How To Hit Fairway Woods

How To Hit Fairway Woods… reap the benefits of mastering the three wood

Mastering The Three Wood

By: Jack Moorehouse How To Break 80

The shorter your approach shot to the green, the better your chances of hitting it in regulation (GIR) and making par. The number of greens hit in regulation is a telling statistic – as I’ve explained in my golf tips newsletter. Why…because players who hit a lot of greens in regulation tend to have lower golf handicaps. Those who don’t tend to have higher golf handicaps.

The 3-wood is a great club for aggressive players. It’s also a great club for senior players who may have lost some flexibility and power over the years, but can still play well. The 3-wood is the second longest club in your bag, so it can be hard to hit for some. Hitting a crisp 3-wood from a tight lie is especially challenging, as I tell students attending my golf instruction sessions, no matter how good you are.

Used In A Variety of Situations

You can use the 3-wood in man situations. Since it’s shorter than the driver, it’s easier to control, so you can use it off the tee on tight fairways. Using the 3-wood ton the tee may cost you some distance, but it increases your chances of hitting the fairway. In fact, some players who can’t hit a driver hit a 3-wood off the tee instead. Players also use the 3-wood to chip with when on the fringe, in a fairway bunker if the bunker’s lip is low, and on long par-3s when there’s a head wind.

But the 3-wood is used mostly off the deck on par 5s, when you need a good second shot. Another common use of the 3-wood is on long par 4s, where you need a long second shot to reach the green. Hitting a good 3-wood there can put you on the green in two, something neither a long iron nor a hybrid can do. If you can master the 3-wood off the deck, you can save a lot of strokes.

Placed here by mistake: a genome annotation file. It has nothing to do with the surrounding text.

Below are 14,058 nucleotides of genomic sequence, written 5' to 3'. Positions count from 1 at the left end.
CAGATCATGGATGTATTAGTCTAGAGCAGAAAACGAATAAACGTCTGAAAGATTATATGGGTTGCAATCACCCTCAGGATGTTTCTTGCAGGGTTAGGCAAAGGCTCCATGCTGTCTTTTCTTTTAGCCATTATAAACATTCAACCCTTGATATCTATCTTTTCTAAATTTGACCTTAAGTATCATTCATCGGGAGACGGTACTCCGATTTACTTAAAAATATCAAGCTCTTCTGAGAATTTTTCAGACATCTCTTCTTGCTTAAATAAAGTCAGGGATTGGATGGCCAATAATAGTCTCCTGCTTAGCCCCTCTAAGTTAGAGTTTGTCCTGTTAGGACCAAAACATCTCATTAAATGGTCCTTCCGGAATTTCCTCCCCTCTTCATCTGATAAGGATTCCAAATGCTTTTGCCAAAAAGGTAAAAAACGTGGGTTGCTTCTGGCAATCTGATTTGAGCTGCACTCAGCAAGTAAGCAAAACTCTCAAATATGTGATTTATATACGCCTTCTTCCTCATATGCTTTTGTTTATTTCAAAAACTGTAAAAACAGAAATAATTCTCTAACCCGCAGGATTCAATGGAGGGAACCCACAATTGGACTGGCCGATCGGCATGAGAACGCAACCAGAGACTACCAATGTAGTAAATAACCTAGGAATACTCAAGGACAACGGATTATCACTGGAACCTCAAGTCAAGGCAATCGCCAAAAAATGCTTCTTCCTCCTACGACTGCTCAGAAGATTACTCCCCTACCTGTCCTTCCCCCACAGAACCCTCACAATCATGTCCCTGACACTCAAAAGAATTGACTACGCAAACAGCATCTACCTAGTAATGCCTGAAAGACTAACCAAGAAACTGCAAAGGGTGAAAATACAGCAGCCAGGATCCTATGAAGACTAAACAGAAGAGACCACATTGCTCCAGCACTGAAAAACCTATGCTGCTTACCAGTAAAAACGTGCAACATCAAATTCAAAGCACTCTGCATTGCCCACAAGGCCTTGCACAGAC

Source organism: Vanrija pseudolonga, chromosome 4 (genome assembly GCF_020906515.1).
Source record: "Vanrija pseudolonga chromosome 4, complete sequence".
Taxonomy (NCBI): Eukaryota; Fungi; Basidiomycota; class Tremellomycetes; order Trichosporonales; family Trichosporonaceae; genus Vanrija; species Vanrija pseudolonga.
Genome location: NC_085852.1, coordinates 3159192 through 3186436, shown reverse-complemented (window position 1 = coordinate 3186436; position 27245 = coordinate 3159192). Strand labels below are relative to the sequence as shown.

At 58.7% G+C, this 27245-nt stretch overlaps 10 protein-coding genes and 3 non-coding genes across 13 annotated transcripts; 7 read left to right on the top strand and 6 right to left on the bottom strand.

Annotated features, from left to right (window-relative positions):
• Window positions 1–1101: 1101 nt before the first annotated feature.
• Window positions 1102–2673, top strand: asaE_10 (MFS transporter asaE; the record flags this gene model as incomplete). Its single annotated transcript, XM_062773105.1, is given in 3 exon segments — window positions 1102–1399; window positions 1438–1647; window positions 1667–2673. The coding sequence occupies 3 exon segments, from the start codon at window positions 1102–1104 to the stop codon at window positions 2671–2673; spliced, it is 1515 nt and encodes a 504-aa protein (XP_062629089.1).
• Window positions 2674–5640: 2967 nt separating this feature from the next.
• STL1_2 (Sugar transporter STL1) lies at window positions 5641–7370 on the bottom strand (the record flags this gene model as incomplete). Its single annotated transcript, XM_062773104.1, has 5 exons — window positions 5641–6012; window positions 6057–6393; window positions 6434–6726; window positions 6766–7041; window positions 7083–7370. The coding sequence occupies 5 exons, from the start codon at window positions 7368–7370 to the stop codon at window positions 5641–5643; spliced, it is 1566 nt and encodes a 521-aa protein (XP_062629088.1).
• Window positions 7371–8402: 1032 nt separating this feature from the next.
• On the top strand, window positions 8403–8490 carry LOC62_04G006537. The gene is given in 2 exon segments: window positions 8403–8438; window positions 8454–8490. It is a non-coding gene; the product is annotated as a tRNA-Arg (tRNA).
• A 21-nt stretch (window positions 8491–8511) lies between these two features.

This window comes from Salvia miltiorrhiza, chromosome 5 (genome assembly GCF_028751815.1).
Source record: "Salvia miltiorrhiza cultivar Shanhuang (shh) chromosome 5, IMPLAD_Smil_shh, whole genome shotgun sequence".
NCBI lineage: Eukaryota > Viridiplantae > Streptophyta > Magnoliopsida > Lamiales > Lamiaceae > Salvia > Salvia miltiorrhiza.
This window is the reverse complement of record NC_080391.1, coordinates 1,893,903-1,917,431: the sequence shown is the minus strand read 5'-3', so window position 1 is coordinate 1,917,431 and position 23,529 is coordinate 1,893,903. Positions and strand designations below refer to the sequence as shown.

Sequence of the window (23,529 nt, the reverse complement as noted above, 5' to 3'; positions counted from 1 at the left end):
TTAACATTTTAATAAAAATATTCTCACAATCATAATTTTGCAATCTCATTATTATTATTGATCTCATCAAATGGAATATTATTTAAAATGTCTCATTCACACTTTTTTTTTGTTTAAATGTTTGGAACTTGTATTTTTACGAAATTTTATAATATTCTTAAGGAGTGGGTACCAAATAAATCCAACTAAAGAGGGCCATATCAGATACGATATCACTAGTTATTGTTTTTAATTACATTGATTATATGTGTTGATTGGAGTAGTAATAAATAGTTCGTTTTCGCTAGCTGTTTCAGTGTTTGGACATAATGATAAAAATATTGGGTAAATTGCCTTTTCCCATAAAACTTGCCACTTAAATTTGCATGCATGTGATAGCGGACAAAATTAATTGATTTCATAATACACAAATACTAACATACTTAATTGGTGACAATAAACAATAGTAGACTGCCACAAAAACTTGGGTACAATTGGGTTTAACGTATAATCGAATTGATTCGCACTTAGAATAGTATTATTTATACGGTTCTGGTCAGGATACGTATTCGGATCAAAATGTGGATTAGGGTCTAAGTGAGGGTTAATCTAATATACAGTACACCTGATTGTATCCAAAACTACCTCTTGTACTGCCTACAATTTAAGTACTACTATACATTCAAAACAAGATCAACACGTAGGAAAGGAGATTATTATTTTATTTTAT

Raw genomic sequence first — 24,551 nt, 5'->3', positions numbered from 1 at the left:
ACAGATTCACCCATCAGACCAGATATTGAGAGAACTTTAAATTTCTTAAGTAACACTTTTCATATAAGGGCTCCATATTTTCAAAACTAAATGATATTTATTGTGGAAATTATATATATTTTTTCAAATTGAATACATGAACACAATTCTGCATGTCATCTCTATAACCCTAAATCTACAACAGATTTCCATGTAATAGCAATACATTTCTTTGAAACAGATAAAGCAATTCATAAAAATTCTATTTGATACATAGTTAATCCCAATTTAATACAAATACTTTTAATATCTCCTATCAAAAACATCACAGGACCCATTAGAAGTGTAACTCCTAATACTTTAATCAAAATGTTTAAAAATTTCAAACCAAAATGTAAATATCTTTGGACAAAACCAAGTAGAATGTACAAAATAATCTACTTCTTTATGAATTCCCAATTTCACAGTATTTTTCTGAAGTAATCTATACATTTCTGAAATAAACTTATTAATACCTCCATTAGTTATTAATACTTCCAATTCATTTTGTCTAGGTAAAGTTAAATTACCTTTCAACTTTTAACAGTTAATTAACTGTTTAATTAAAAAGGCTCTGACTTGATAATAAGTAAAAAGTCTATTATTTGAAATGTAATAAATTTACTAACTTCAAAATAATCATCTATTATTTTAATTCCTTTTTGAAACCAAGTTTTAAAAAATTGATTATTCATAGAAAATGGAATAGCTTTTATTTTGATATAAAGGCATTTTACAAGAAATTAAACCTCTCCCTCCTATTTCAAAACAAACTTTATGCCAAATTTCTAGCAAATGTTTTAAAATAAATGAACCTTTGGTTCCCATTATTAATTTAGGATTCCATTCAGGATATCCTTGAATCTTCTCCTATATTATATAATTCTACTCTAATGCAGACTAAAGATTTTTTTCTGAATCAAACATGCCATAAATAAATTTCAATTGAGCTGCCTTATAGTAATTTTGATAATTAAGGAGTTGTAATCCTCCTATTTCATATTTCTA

Sweep The Ball From The Fairway

Unlike irons, which require a downward blow, the 3-wood (and other fairway woods) need a sweeping motion that strikes the ball as the clubhead moves parallel to the ground. Below are five keys to hitting the 3-wood:

1. Keep your weight balanced
2. Position the ball opposite your front heel
3. Keep you head and body behind the ball
4. Pull the club through with your lead hand
5. Extend your arms on the follow-through

To hit the 3-wood off the deck, you must take a wide stance similar to that used for a driver. Position the ball opposite your front heel or in some cases, slightly back from this position, and your weight balanced comfortably on the balls of your feet.

Start your swing on a low path that almost skims the grass to replicate the shallow path you want to take on your downswing. Keep your back shoulder level and pull your right hand (left for left-handers) through with your other hand. Above all, stay behind the ball after impact. Brush through the ball and extend your arms toward the target on the follow-through – something a lot of players I find in my golf lessons must work on.

Not Designed For High Shots

The 3-wood is designed to hit a line drive type of shot. But you don’t need to feel that you have to help it get the ball in the air. The 3-woord has more than enough loft to drive the ball forward for distance. If you need to hit something with more loft, use the 5-wood. It provides less distance but more height than the 3-wood. In the right circumstances, the 5-wood can be just as effective as the 3-wood.

The 3-wood is a great club in the right hands. It’s not as versatile as a hybrid, but it’s more versatile than the driver. Don’t be afraid to hit it. Used wisely, it can set you up for short shots into the green on par 5s or serve as the club of choice off the tee. If you’re serious about improving your game, master the 3-wood. It will shave strokes from your scores and your golf handicap.

Jack Moorehouse is the author of the best-selling book “How To Break 80 And Shoot Like The Pros.” He is NOT a golf pro, rather a working man that has helped thousands of golfers from all seven continents lower their handicap immediately. He has a free weekly newsletter with the latest  golf tips, golf lessons and  golf instruction.

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